Development of Sociology
Separate study develops in the 1800”s
1. rapid changes and the industrial revolution
2. growth of urban population
(housing shortages, crime, pollution)
3. individual vs group
European scholars
Isidore Auguste Marie François
Xavier Comte (19 January 1798 – 5
September 1857), was a French
philosopher. He was a founder of the
discipline of sociology and of the
doctrine of positivism. He may be
regarded as the first philosopher of
science in the modern sense of the
Harriet Martineau
(12 June 1802 – 27 June 1876)
was an English social theorist
and Whig writer, often cited as
the first female sociologist.
Martineau wrote 35 books and a
multitude of essays from a
sociological, holistic, religious,
domestic, and, perhaps most
controversial, a feminine
Herbert Spencer
He was one of the principal proponents of
evolutionary theory in the mid nineteenth
century, and his reputation at the time
rivaled that of Charles Darwin. Spencer
was initially best known for developing
and applying evolutionary theory to
philosophy, psychology and the study of
society — what he called his “synthetic
Spencer is best known for coining the
concept “survival of the fittest",
Karl Marx
Emphasize the primary role
that conflict plays in the
social change and advocated
revolution to speed up the
process of change his ideas
led to the development of the
conflict perspective in
Emile Durkheim
Described society as a set of interdependent
parts, with each part serving a specific
function; believed that sociologist should
focus on observable social phenomena,
influential in developing the functionalist
perspective in sociology. Much of Durkheim's
work was concerned with how societies could
maintain their integrity and coherence in
modernity; an era in which traditional social
and religious ties are no longer assumed, and
in which new social institutions have come
into being.
Max Weber
Developed the concept of
ideal type against which the
social reality can be
measured; sociology should
should attempt to understand
the meanings that individuals
attach to their actions.
Interactionist perspective in
Sociology dept at University of Chicago
Chicago School- group interactions and the
impact of society on individual development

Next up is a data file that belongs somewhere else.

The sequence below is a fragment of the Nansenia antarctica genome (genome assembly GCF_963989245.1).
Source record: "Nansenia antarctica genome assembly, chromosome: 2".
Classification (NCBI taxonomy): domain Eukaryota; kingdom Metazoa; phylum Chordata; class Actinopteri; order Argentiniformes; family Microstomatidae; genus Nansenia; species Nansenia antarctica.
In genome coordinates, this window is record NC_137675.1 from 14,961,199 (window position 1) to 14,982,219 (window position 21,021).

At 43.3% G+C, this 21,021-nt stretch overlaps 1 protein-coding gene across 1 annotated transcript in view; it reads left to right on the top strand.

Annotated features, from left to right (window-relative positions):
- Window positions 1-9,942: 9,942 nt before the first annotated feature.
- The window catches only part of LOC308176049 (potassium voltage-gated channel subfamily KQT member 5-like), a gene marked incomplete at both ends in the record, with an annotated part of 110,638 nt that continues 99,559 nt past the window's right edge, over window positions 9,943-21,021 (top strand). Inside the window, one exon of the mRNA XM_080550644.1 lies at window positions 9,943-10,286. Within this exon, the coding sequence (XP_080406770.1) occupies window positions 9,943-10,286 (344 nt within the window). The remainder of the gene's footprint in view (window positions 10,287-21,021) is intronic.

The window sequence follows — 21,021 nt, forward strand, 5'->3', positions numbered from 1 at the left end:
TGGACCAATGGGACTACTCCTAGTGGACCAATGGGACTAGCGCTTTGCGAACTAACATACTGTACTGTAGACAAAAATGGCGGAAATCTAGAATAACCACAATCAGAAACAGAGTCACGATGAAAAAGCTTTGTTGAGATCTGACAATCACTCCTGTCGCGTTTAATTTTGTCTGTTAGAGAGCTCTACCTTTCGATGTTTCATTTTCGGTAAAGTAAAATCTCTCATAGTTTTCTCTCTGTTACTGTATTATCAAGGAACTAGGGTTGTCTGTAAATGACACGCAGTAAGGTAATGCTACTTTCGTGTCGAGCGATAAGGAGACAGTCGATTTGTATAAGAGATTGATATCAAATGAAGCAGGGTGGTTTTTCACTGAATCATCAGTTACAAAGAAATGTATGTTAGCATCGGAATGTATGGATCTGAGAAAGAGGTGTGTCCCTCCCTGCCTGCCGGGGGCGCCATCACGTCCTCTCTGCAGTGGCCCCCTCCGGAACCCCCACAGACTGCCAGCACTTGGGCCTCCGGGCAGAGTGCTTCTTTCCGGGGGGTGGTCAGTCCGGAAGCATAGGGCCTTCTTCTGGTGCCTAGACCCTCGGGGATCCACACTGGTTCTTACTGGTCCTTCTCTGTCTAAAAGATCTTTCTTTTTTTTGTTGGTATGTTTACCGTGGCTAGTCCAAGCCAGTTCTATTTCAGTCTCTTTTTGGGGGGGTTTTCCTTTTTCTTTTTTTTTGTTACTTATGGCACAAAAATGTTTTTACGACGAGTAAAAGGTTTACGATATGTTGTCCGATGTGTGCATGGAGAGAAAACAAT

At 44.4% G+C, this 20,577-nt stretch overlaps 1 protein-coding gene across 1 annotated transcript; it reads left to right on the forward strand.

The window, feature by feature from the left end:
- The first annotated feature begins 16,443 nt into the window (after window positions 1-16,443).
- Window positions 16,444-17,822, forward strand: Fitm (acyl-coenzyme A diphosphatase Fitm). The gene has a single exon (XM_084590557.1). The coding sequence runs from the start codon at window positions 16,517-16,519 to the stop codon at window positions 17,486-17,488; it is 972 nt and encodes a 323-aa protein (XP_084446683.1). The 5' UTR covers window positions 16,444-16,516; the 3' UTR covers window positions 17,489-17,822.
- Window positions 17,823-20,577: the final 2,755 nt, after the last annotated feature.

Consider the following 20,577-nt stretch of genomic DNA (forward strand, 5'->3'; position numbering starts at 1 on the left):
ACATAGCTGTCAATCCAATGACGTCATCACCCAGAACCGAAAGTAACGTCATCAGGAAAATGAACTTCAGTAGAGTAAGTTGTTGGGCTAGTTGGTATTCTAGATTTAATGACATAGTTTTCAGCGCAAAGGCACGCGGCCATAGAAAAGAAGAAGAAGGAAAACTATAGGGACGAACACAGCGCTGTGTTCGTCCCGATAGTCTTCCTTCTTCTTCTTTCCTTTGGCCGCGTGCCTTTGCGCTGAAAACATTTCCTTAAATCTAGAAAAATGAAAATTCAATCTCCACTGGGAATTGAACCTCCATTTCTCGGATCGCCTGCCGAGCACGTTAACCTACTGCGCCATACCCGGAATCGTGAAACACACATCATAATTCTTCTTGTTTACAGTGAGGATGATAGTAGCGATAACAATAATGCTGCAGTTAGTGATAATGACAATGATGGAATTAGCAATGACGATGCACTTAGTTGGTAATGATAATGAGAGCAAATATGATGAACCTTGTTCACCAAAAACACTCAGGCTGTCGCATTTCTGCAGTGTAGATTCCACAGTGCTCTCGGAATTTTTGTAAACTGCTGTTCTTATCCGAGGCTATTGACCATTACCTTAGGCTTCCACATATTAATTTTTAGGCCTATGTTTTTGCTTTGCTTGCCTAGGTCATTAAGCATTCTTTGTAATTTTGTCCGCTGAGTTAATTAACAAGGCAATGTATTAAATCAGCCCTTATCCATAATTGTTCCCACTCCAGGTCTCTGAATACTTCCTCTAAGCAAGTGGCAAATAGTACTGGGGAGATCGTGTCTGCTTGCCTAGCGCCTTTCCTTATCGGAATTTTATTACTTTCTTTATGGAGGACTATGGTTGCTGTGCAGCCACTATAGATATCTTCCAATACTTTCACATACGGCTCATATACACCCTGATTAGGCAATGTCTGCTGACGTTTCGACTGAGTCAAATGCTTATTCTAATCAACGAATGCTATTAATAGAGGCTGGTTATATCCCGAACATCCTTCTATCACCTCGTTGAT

Practical solutions to social problems- Jane
Addams (1860-1935)
Considered a social worker
Jane Addams worked with the Civic Federation of Chicago to
address social and political problems
was a pioneer settlement worker,
founder of Hull House in Chicago,
public philosopher,
leader in woman suffrage and world peace.
Settlement house
The settlement movement was a reformist social
movement, beginning in the 1880s and peaking
around the 1920s in England and the US, with a goal
of getting the rich and poor in society to live more
closely together in an interdependent community. Its
main object was the establishment of "settlement
houses" in poor urban areas, in which volunteer
middle-class "settlement workers" would live, hoping
to share knowledge and culture with, and alleviate the
poverty of their low-income neighbors
Hull House
Addams and Starr were the first two occupants of the
house, which would later become the residence of
about twenty-five women. At its height, Hull House
was visited each week by around two thousand
people. Its facilities included a night school for
adults, kindergarten classes, clubs for older children,
a public kitchen, an art gallery, a coffeehouse, a gym,
a girls' club, a bathhouse, a book bindery, a music
school, a drama group, and a library, as well as laborrelated divisions. Her adult night school was a
forerunner of the continuing education classes offered
by many universities today.
Smith Hall
Women’s Club
Hull House
In addition to making available social services
and cultural events for the largely immigrant
population of the neighborhood, Hull House
afforded an opportunity for young social
workers to acquire training. Eventually, Hull
House became a thirteen-building settlement
complex, which included a playground and a
summer camp (known as Bowen Country
W.E.B. Dubois
Used community studies to
underscore the significance of
race in American society;
believed that sociologists
should be involved in social
reform as well as academic